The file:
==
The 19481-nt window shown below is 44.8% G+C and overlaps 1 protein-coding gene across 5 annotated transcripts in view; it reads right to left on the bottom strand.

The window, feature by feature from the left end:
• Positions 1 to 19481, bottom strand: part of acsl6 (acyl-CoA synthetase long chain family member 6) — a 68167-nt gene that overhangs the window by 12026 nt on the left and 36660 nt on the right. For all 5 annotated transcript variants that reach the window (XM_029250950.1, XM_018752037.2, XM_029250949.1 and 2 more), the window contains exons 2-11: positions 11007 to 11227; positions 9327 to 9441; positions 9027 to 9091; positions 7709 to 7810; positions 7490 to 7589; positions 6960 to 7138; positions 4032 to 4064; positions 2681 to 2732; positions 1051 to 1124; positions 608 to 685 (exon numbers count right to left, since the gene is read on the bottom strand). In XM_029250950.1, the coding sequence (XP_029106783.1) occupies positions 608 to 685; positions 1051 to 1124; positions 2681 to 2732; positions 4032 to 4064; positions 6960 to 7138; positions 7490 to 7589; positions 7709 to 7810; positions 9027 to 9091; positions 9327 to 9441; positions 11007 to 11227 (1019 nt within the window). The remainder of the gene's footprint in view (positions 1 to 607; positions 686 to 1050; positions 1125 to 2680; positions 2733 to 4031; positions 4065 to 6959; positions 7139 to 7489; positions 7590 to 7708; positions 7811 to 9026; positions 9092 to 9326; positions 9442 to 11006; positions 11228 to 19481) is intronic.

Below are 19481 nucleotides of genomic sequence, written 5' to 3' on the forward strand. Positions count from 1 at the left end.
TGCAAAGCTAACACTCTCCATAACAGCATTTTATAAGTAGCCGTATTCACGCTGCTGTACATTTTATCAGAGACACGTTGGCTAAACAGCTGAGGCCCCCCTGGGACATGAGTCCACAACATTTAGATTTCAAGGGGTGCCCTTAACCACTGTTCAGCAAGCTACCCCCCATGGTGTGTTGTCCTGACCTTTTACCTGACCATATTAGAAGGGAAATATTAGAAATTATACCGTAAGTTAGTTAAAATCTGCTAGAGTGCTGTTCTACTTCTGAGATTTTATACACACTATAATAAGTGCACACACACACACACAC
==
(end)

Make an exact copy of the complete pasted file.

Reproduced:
The 19481-nt window shown below is 44.8% G+C and overlaps 1 protein-coding gene across 5 annotated transcripts in view; it reads right to left on the bottom strand.

The window, feature by feature from the left end:
• Positions 1 to 19481, bottom strand: part of acsl6 (acyl-CoA synthetase long chain family member 6) — a 68167-nt gene that overhangs the window by 12026 nt on the left and 36660 nt on the right. For all 5 annotated transcript variants that reach the window (XM_029250950.1, XM_018752037.2, XM_029250949.1 and 2 more), the window contains exons 2-11: positions 11007 to 11227; positions 9327 to 9441; positions 9027 to 9091; positions 7709 to 7810; positions 7490 to 7589; positions 6960 to 7138; positions 4032 to 4064; positions 2681 to 2732; positions 1051 to 1124; positions 608 to 685 (exon numbers count right to left, since the gene is read on the bottom strand). In XM_029250950.1, the coding sequence (XP_029106783.1) occupies positions 608 to 685; positions 1051 to 1124; positions 2681 to 2732; positions 4032 to 4064; positions 6960 to 7138; positions 7490 to 7589; positions 7709 to 7810; positions 9027 to 9091; positions 9327 to 9441; positions 11007 to 11227 (1019 nt within the window). The remainder of the gene's footprint in view (positions 1 to 607; positions 686 to 1050; positions 1125 to 2680; positions 2733 to 4031; positions 4065 to 6959; positions 7139 to 7489; positions 7590 to 7708; positions 7811 to 9026; positions 9092 to 9326; positions 9442 to 11006; positions 11228 to 19481) is intronic.

Below are 19481 nucleotides of genomic sequence, written 5' to 3' on the forward strand. Positions count from 1 at the left end.
TGCAAAGCTAACACTCTCCATAACAGCATTTTATAAGTAGCCGTATTCACGCTGCTGTACATTTTATCAGAGACACGTTGGCTAAACAGCTGAGGCCCCCCTGGGACATGAGTCCACAACATTTAGATTTCAAGGGGTGCCCTTAACCACTGTTCAGCAAGCTACCCCCCATGGTGTGTTGTCCTGACCTTTTACCTGACCATATTAGAAGGGAAATATTAGAAATTATACCGTAAGTTAGTTAAAATCTGCTAGAGTGCTGTTCTACTTCTGAGATTTTATACACACTATAATAAGTGCACACACACACACACAC